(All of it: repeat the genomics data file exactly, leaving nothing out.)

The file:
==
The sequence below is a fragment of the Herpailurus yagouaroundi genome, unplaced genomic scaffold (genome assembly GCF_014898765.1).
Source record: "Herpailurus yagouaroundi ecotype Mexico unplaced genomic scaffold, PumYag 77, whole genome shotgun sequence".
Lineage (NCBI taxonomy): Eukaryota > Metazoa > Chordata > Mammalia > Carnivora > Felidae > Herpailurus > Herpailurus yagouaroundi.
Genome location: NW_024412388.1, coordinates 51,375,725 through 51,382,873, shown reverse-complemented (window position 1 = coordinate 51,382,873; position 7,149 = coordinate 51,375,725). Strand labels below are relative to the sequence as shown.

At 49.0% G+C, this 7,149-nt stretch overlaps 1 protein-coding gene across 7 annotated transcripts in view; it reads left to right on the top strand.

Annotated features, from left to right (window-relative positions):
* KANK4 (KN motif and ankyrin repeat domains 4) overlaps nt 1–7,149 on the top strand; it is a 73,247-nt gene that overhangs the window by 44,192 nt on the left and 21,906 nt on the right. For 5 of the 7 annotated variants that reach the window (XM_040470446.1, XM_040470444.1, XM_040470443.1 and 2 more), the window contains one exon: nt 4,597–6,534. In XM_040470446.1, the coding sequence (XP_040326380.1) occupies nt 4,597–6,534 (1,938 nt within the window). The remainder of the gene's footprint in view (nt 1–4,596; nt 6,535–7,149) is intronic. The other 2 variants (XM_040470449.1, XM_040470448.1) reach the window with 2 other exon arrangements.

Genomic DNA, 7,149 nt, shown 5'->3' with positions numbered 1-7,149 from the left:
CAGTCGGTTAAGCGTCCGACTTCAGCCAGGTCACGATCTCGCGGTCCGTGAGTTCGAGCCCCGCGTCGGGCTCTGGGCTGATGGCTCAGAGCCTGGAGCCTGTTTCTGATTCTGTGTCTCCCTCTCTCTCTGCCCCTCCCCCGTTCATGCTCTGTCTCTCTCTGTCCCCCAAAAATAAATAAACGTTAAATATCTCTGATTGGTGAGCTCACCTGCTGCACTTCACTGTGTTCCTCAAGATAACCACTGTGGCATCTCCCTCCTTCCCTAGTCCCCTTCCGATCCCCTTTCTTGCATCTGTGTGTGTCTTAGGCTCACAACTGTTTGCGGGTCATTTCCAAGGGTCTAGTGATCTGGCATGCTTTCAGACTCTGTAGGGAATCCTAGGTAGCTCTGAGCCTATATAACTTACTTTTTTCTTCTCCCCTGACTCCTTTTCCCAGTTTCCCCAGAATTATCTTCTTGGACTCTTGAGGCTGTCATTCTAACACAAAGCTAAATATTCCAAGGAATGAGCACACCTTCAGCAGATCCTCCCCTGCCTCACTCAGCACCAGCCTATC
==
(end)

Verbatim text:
The sequence below is a fragment of the Herpailurus yagouaroundi genome, unplaced genomic scaffold (genome assembly GCF_014898765.1).
Source record: "Herpailurus yagouaroundi ecotype Mexico unplaced genomic scaffold, PumYag 77, whole genome shotgun sequence".
Lineage (NCBI taxonomy): Eukaryota > Metazoa > Chordata > Mammalia > Carnivora > Felidae > Herpailurus > Herpailurus yagouaroundi.
Genome location: NW_024412388.1, coordinates 51,375,725 through 51,382,873, shown reverse-complemented (window position 1 = coordinate 51,382,873; position 7,149 = coordinate 51,375,725). Strand labels below are relative to the sequence as shown.

At 49.0% G+C, this 7,149-nt stretch overlaps 1 protein-coding gene across 7 annotated transcripts in view; it reads left to right on the top strand.

Annotated features, from left to right (window-relative positions):
* KANK4 (KN motif and ankyrin repeat domains 4) overlaps nt 1–7,149 on the top strand; it is a 73,247-nt gene that overhangs the window by 44,192 nt on the left and 21,906 nt on the right. For 5 of the 7 annotated variants that reach the window (XM_040470446.1, XM_040470444.1, XM_040470443.1 and 2 more), the window contains one exon: nt 4,597–6,534. In XM_040470446.1, the coding sequence (XP_040326380.1) occupies nt 4,597–6,534 (1,938 nt within the window). The remainder of the gene's footprint in view (nt 1–4,596; nt 6,535–7,149) is intronic. The other 2 variants (XM_040470449.1, XM_040470448.1) reach the window with 2 other exon arrangements.

Genomic DNA, 7,149 nt, shown 5'->3' with positions numbered 1-7,149 from the left:
CAGTCGGTTAAGCGTCCGACTTCAGCCAGGTCACGATCTCGCGGTCCGTGAGTTCGAGCCCCGCGTCGGGCTCTGGGCTGATGGCTCAGAGCCTGGAGCCTGTTTCTGATTCTGTGTCTCCCTCTCTCTCTGCCCCTCCCCCGTTCATGCTCTGTCTCTCTCTGTCCCCCAAAAATAAATAAACGTTAAATATCTCTGATTGGTGAGCTCACCTGCTGCACTTCACTGTGTTCCTCAAGATAACCACTGTGGCATCTCCCTCCTTCCCTAGTCCCCTTCCGATCCCCTTTCTTGCATCTGTGTGTGTCTTAGGCTCACAACTGTTTGCGGGTCATTTCCAAGGGTCTAGTGATCTGGCATGCTTTCAGACTCTGTAGGGAATCCTAGGTAGCTCTGAGCCTATATAACTTACTTTTTTCTTCTCCCCTGACTCCTTTTCCCAGTTTCCCCAGAATTATCTTCTTGGACTCTTGAGGCTGTCATTCTAACACAAAGCTAAATATTCCAAGGAATGAGCACACCTTCAGCAGATCCTCCCCTGCCTCACTCAGCACCAGCCTATC